Real Leverage

We have a happiness “set point.” It’s genetic. The cards you have been dealt. If you win the lottery, you’ll be happier for a while, then return to your set point. If you have a terrible life changing accident, you will be sadder for a while, then return to your “set point.”

In their book, “Connected,” Fowler and Christakis describe it. They say it is like walking up a downward escalator. But they also say something else. They say scientists estimate that our “set point” is not the only thing that defines our happiness. Our genetic disposition accounts for just about 50% of our happiness level.

“Long-term happiness depends 50 percent on a person’s genetic set point, 10 percent on their circumstances (e.g., where they live, how rich they are, how healthy they are), and 40 percent on what they choose to think and do.”

This is where things get interesting.

Ten percent of our happiness is determined by our circumstances. Where we live. How rich or poor we are. Our health. Our place within the structure of oppression.

The other forty percent is shaped by what we choose to think and do. Where we place our attention. How we eat and tend to our bodies. The choice to be both generous and grateful.

I have devoted my life to the work of social justice. It has been my central orientation. I see injustice. I am aware that we are breaking the planet. I want to have real impact on real things.

I want my work to have a direct impact on the objective conditions of the people. I want to have a positive effect on people’s circumstance. But it is imperative that I pay attention to how I go about doing this. Because I risk limiting my impact. My work should aim for more than only 10 percent of a person’s experience of happiness, of freedom and aliveness. I want real leverage.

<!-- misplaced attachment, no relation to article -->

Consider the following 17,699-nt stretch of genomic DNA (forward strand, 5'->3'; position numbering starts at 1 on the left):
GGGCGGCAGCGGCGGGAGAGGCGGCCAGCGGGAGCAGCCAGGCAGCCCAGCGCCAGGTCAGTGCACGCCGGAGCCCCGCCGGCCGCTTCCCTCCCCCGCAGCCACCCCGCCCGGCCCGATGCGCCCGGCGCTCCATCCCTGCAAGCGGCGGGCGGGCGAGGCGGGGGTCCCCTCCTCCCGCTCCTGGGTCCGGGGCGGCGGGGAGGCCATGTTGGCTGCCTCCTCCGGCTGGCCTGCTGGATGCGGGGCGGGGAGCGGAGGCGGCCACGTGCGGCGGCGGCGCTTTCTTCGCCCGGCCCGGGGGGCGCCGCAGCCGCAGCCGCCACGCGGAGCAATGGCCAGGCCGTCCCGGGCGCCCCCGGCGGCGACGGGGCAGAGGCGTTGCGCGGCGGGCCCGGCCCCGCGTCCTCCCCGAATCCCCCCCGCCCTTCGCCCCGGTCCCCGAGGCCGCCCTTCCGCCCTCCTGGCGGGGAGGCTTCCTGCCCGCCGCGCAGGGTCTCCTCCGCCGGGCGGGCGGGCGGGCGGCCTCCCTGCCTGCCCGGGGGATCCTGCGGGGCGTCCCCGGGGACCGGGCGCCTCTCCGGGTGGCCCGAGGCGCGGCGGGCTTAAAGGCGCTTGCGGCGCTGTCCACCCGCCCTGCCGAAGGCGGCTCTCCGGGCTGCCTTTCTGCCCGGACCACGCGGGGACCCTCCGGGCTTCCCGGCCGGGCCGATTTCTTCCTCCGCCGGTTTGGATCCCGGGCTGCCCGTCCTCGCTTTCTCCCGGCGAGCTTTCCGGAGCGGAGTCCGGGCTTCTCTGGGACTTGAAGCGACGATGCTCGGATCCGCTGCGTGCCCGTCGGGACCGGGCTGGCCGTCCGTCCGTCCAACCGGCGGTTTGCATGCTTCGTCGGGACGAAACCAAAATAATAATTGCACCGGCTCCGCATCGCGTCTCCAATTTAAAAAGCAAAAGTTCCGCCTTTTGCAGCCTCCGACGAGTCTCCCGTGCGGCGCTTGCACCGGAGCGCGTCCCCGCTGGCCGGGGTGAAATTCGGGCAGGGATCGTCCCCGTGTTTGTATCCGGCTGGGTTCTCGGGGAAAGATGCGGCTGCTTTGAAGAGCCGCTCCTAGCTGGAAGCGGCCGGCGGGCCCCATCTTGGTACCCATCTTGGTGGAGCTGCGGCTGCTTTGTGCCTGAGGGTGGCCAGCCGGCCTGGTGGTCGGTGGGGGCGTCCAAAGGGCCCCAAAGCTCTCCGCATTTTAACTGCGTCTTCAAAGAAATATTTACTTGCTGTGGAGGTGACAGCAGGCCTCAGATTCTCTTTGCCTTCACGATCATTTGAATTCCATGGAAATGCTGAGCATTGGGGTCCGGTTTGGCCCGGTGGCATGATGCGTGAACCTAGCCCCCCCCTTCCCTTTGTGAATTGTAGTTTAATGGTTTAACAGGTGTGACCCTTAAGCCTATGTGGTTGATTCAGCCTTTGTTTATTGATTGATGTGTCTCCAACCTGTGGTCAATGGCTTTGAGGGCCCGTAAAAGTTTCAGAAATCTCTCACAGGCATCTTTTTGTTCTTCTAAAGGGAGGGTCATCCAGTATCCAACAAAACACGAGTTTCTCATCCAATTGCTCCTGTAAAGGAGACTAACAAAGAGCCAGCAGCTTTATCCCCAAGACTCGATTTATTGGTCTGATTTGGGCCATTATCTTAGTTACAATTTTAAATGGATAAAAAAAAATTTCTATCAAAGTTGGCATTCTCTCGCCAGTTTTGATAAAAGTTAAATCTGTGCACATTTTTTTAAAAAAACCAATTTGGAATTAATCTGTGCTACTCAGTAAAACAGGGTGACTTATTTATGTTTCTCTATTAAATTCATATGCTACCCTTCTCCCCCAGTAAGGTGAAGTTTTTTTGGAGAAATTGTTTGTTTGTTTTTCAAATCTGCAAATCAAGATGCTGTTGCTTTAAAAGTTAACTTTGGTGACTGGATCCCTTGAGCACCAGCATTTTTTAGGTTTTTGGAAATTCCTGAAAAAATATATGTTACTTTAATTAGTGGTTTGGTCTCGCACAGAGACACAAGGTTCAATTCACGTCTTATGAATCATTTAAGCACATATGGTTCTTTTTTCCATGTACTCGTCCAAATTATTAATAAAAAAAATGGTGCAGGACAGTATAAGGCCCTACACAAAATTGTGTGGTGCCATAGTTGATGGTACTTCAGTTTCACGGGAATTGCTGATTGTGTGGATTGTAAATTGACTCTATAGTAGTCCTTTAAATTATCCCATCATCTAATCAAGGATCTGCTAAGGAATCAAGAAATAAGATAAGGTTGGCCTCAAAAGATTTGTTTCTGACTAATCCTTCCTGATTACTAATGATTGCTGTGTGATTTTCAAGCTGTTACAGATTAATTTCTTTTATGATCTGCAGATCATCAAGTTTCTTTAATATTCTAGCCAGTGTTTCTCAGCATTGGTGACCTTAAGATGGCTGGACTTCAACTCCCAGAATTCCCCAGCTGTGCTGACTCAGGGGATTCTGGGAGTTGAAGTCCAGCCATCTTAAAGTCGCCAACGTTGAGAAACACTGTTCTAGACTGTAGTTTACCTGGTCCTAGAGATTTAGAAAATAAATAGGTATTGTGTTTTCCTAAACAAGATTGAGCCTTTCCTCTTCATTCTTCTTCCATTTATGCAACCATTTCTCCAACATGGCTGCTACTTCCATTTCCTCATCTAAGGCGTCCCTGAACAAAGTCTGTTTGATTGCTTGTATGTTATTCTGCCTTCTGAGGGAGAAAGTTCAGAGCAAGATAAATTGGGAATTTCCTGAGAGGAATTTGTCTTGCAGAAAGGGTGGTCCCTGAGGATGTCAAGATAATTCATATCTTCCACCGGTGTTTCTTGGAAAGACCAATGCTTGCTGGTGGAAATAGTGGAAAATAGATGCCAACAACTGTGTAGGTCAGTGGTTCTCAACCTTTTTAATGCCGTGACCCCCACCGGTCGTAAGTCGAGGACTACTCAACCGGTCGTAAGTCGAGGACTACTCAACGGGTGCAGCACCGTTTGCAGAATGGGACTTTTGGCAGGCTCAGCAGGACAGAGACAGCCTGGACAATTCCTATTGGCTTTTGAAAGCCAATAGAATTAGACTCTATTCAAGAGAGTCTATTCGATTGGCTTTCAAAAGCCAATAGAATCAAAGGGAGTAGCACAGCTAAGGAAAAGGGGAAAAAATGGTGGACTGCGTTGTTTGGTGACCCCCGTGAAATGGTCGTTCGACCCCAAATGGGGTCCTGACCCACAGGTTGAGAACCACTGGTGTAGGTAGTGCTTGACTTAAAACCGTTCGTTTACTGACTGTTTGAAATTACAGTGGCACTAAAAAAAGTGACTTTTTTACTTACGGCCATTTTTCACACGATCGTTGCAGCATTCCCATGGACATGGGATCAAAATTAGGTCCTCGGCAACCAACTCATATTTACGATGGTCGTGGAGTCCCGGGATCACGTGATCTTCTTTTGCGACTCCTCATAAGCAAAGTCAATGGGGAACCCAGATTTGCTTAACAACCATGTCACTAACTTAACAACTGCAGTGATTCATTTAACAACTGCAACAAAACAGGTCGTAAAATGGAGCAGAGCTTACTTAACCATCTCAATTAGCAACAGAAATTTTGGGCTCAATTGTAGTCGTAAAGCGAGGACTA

When we place most of our attention on shifting that ten percent. We risk neglecting the forty percent of our human experience that is shaped by what we choose to think and do.

I am often dismayed by the ways in which we go about taking our stand for justice. I am dismayed by the way we indulge rage and resentment. By the fundamentalism that demands purity and gives shape to call out culture.

It can be a beautiful passionate stance that seeks to quench the thirst for justice. But it can also turn into a terrible misuse of powerful energy.

Focusing on the 10 percent that makes a difference is terribly important. But it is a mistake to give it most of the weight. Our (accurate) analysis of structural oppression can make us feel like we are exempt. We focus on that 10 percent that is outside or ourselves. And we fail to do the hard work of looking at ourselves.

We project all of our unhappiness onto a system of oppression. And this projection holds us back. It keeps us from attaining what we are seeking.

Let us bring more of our effort to how we choose to think. “Whatever you give attention to will grow.” And to what we choose to do.

This conscious choice can get tricky. We don’t want to forget about injustice. But we don’t want our focus on injustice to be the lens that shapes our human experience or even our work for justice.

We want to act. We want to do. We want to fight for justice. But when this looks like a state of permanent rage. And when this is upheld by justified resentment. Then all we are doing is limiting our human experience. And making each other miserable under the guise of building a better world.